C - C#/Db - D - D#/Eb - E - F - F#/Gb - G - G#/Ab - A - A#/Bb - B - C

You can start on any key at all, black or white, and if you follow the Do-Re-Mi intervals above, you'll get the major scale for that key. In the case of Bb:

Do to Re = Bb to C (1 full step)
Re to Mi = C to D (1 full step)
Mi to Fa = D to Eb (1 half step)
Fa to So = Eb to F (1 full step)
So to La = F to G (1 full step)
La to Ti = G to A (1 full step)
Ti to Do = A to Bb (1 half step)

Hope that makes a little bit of sense. On a C accordion, you get all the 7 notes in the C scale -- and no notes that aren't in that scale. However, those 7 notes include all but 1 of the notes in the G major scale (the 7th, F#, is missing) and all but 1 of the notes in the F major scale (the 4th, Bb, is missing), so you can play tunes in those keys too as long you're able to work around the missing notes. For other keys, you'll be missing even more notes (not to mention bass chords), so workarounds get much trickier.

FYI, when I learned intervals as a kid, I was taught that the half step interval is the first 2 notes of "Oh Danny Boy" and the full step interval is the first 2 notes of "Silent Night."

Re: FINALLY! A Way To Master The 4th Position

For Marais Bouleur: it's in G major, just the usual I an V chords, except that an E minor chord intervenes often and prominently. Or if you feel like that dominates the song, you could say it's in the key of E minor, since that's the same thing: relative minor of G.

Nearly positive it's just a C box being played in the key of G in the the usual way, 2nd position, over the I and V chords (and thus the usual occasional chord clashes with the bass side if you play it). When the E minor chord comes up, she just plays an E note (with a few extra little things a couple times). That's a push note, so if you play the bass side there, you will have a C chord, which will sound very wrong.

The basic melody is just composed of the notes G-A-B-D-E, so theoretically you could play it in 1st position on a G box, or 3rd position of a D box.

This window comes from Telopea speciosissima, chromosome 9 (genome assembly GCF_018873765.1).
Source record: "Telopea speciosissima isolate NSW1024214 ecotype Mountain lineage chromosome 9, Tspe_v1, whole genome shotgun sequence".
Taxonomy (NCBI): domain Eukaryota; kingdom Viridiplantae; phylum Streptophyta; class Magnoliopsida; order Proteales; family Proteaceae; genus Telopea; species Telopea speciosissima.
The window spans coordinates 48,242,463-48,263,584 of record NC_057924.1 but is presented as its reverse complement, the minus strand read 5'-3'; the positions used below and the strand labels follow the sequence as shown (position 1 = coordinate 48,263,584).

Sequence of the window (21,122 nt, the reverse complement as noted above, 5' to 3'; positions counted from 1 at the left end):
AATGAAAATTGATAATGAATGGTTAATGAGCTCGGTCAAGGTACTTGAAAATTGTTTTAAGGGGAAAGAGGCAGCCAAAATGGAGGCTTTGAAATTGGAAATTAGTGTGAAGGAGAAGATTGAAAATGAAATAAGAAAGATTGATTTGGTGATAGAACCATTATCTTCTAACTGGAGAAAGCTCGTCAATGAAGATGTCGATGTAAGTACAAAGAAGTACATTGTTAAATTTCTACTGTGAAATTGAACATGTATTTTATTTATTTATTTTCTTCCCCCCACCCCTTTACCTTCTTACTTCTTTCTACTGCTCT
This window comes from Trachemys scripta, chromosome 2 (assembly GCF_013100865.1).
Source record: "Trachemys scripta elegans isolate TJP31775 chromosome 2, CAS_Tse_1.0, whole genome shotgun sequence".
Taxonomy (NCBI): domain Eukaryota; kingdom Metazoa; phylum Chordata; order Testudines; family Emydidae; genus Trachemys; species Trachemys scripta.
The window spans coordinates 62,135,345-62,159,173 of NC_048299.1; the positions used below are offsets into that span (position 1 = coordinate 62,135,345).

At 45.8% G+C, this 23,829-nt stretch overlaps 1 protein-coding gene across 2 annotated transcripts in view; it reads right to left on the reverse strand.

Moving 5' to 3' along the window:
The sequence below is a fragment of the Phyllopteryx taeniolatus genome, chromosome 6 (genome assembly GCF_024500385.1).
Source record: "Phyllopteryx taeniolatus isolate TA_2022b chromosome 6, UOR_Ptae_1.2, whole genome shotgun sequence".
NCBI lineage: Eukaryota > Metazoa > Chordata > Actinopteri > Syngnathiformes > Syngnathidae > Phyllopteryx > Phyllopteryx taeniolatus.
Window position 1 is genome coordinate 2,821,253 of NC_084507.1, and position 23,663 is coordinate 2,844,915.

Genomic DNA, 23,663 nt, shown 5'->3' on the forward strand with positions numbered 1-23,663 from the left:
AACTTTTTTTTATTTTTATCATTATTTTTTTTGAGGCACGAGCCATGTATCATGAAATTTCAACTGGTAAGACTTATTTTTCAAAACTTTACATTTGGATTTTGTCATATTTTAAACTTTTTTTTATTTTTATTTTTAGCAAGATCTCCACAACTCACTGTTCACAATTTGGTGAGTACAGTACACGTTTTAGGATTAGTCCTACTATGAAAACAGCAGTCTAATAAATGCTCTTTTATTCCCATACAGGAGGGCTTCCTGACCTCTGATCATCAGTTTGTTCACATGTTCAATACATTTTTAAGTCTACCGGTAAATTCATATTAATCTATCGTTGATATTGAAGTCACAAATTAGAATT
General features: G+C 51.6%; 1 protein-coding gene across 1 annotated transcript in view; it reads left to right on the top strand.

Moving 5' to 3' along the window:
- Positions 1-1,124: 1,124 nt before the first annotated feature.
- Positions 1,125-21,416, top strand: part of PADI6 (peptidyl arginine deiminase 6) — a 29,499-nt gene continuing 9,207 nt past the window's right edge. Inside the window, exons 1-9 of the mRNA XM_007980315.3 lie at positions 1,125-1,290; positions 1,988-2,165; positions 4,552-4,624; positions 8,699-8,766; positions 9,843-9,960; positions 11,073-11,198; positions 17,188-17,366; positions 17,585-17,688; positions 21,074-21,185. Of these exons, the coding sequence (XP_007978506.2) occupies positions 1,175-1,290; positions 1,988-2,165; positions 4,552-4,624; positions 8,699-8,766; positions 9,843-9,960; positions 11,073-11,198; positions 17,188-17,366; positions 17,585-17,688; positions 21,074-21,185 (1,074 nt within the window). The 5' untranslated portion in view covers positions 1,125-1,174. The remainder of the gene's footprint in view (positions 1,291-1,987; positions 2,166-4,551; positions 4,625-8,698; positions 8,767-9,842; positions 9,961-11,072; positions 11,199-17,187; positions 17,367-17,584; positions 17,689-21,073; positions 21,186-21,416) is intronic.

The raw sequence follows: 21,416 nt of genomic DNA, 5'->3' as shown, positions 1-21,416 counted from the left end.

Re: FINALLY! A Way To Master The 4th Position

Nathan, do you acknowledge the "4th Position" key of "D" on a "C" box?

And yes, you are right Kristi Guillory is playing a "C" box for Marais Bouleur. That's some break down you have there! Wow.

How is it that you are able to do this? Did you go over the song with a guitar, or do you have your accordion fingers dry erase marked?

But the 3rd position "did not" confirm itself when I played along with my "D" box in the key of "E". The 4th position "E" kept confirming itself.

Confirmation keys or the "double octaves" and "double chords" that usually start the song, and or finish the song, or even repeat prominently within the song. If your accordion fingers are musical note marked, you can visually see these confirmation keys happening as you play. Seeing these confirmations will help to teach you how to play in the 4 known position, and be able to recognize and or call the key of each.

Yes Yes?

Re: FINALLY! A Way To Master The 4th Position

Not sure what you mean by “acknowledge” … I personally have no particular stake in this numbering controversy :)

It’s definitely not a D box on that song because you can hear an occasional C (natural) note in the flourish she sometime does over the E minor chord. And it’s definitely not a G box, because during the D chord she plays D and A notes together (I feel like I hear that combo in like EVERY song played in 2nd position). So yeah, that was my thought process, and I have a C box anyway so I could reproduce it right away.

You should theoretically be able to play all the notes of the basic melody on that D box, but not necessarily reproduce all the details, like that little C note in the flourish.

Jamey Hall's most excellent Cajun Accordion Music Theory

Brett's all new Cajun Accordion Music Theory for all keys!